I also see it as a two way steet, when I make my boyfriend a hot cuppa and bring it to him I am not saying "I am a woman and am here to serve you" I am saying "I love you and thought you might like some tea" I might feel differently if this was exspected and unappriciated, but he does appriciate it. I am very lucky in that he does the same back.

I am grateful for my rights and abilities as a woman in modern America, but I do love chivalry in any form.


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JAHINTZY 2/18/2013 10:05AM

    from a young woman (I'm only 26) I have to say that sometimes I forget just how recent those changes are. In my life time I've never really felt that I couldn't be a welder because I am female - believe me, I've considered manual labor jobs because of the pay - I felt I couldn't be a welder because I know me, I would get tired of it pretty quick and I don't do well with dangerous things like high voltage. But then I see little vignettes like your story here or the recent legality of wearing pants in Paris... and I am ever so grateful for the ones who instigated change :)

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CELIAMINER 2/17/2013 8:41PM

    You touched me in many ways! I hold the door, whether to the building or to the elevator, as a genderless matter of courtesy. I also give up my seat on the Metro to someone older or to someone with a small child, when I see that people in more convenient seats are "conveniently" immersed in their iPhones/iPads/Kindles or just plain too self-absorbed to be courteous. And if someone extends the same courtesy to me, I make sure to thank them.

On another note, the one about the top being easy enough for a woman to open, well, sigh, I have to admit that the hands are starting to become arthritic, and I often have to ask for someone to "do the guy thing" and open the bottle.

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WILSONWR 2/17/2013 6:36PM

    That blog did bring back some memories. When I dated initially, the young women expected to have the door opened for them. (You could get in trouble if you didn't!) Over time, through all the efforts of people like you, it changed to only opening doors for people who really needed the help. While things haven't completely changed in all respects (as some of the readers pointed out), it is much better than it used to be. Change does take time.

I like your approach of not criticizing the person offering help -- it was really confusing when I was younger. Sometimes you got in trouble for helping; other times you got in trouble for not!!

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SKEEWEE2MEK 2/17/2013 5:08PM

    Great post. emoticon

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WOLFKITTY 2/17/2013 1:34PM

    LOL, some of the most dangerous thinking can come from our perceived misinterpretation of what other people think of us!!

Thanks for the jaunt through some thoughts, fun blog.
Hugs,
Jocelyn


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BARBARAJ73 2/17/2013 1:20PM

    Equality for women - and all - has come a long way. But we also have a long way to go.

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CELLISTA1 2/17/2013 1:14PM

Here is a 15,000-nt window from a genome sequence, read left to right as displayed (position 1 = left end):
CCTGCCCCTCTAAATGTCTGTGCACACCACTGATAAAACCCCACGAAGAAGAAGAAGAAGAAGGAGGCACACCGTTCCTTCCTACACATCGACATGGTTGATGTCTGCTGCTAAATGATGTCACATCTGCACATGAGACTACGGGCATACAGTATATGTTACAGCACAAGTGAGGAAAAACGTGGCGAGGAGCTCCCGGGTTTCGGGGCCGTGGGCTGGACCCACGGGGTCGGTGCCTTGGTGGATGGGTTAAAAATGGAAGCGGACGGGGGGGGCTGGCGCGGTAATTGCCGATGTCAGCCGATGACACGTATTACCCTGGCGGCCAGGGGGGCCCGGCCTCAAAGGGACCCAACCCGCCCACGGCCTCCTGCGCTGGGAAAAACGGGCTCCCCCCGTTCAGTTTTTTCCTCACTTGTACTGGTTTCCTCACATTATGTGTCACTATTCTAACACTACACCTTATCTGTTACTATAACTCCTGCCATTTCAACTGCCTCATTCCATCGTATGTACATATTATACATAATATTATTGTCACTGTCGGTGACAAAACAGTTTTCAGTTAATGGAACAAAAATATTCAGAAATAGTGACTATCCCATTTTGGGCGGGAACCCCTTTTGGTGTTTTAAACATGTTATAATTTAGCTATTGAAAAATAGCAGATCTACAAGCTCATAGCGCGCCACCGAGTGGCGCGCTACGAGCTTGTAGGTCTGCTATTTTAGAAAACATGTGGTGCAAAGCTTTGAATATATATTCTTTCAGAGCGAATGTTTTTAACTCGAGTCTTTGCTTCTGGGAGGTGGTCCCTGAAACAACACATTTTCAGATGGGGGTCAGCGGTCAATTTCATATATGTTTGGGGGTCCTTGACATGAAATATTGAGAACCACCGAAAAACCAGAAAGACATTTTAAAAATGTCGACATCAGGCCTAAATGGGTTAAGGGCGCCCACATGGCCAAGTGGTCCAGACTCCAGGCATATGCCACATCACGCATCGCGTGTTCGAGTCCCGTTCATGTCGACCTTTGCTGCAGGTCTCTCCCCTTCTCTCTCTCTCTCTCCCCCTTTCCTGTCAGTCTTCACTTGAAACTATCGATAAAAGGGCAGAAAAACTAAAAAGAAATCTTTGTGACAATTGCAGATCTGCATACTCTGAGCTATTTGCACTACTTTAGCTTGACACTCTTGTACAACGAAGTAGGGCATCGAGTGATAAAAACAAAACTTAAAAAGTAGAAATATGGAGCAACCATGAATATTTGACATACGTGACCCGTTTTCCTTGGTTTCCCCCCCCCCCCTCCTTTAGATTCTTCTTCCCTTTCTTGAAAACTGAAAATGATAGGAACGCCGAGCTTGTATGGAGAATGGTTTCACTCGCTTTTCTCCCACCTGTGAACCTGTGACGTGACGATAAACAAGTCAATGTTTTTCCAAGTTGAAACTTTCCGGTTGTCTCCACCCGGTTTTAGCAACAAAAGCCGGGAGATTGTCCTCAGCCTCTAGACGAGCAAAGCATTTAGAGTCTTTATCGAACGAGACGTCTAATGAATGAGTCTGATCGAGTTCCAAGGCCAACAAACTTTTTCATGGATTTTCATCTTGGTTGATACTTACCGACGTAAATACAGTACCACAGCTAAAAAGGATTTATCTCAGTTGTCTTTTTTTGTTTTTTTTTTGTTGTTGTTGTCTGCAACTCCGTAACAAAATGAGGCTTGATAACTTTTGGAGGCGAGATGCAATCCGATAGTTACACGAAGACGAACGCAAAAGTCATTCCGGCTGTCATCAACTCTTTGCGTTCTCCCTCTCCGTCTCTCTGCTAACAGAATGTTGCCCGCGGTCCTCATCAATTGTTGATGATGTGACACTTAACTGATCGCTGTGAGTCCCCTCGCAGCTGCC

As a feminist, single mom, and old hippie, this is all very familiar to me. Nothing new, right? Til just a few days ago, when I invited a male friend to lunch at an old Hollywood restaurant. When we sat down, my friend said, "It's astonishing how they automatically defer to the man. I mean, I'm your guest, but they assume I'm in charge. I was thinking how women have to go through this all the time." And I'm thinking: YOU'RE JUST NOTICING THAT NOW????!!!!!! I just laughed and said, "I don't even notice it anymore. It's only in old-fashioned places like this."

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MJREIMERS 2/17/2013 10:59AM

    I'll admit that I sometimes get very frustrated! I work full time and still have to work "full time" at home taking care of the house and doing laundry. My family does help, but the majority still falls mostly on the woman. All my kids think women and men should be "equal" and I've been called a feminist.

What frustrates me is now when one person wants to stay home, they basically can't. My husband and I make about the same and I wanted to stay home. We couldn't afford a house, car and food on one salary. Sometimes, I wonder if we, as women, "shot ourselves in the foot" as now we can't stay home even if we chose to. It seems like it takes two incomes, or one really good one, to be able to "just live" in today's economy.

Any other opinions on this? Maybe that's what I need to hear is another perspective.

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KANOE10 2/17/2013 9:57AM

    Yes, the young women of today grew up much differently than we did. I also think age is now a factor when people offer to help me carry groceries. I usually refuse.

I love those old posters. Great blog.

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DR1939 2/17/2013 9:42AM

    I think we lived the same life.

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SUZYMOBILE 2/17/2013 9:24AM

    Where did you find those ads? (Not to mention the sanitized tapeworms one.) I'm a fan of old ads, but I've never seen those classics!

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BOILHAM 2/17/2013 8:11AM

    Oh yeah, fun times when womens lib came around. You had us guys reeling for a while there, glad you gals got it all straightened out.
Some of the ladies got kind of confused about it, and had us not knowing what to do. I did have some women bitch at me for holding the door for them, or complementing them. There was some overreaction in the beginning days. But, like I said, we seem to have worked it out nowadays, and all for the better.
I can say chick again, when referring to a woman and get a smile , rather than hit on the head with the nearest heavy object. :)

PS: as I remember it, we men would hold a door for a woman, and stand aside as the woman passed by. As a young man I believed it was a way of showing respect for a woman. You go first, M'am. That got convoluted into being disrespect by implying the woman needed a helping hand with the heavy door and were being relegated to second class citizens by virtue of their weakness. Very confusing stuff.

Comment edited on: 2/17/2013 8:28:13 AM

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KELLIEBEAN 2/17/2013 7:22AM

    Amazing how things used to be. We've come a long way baby!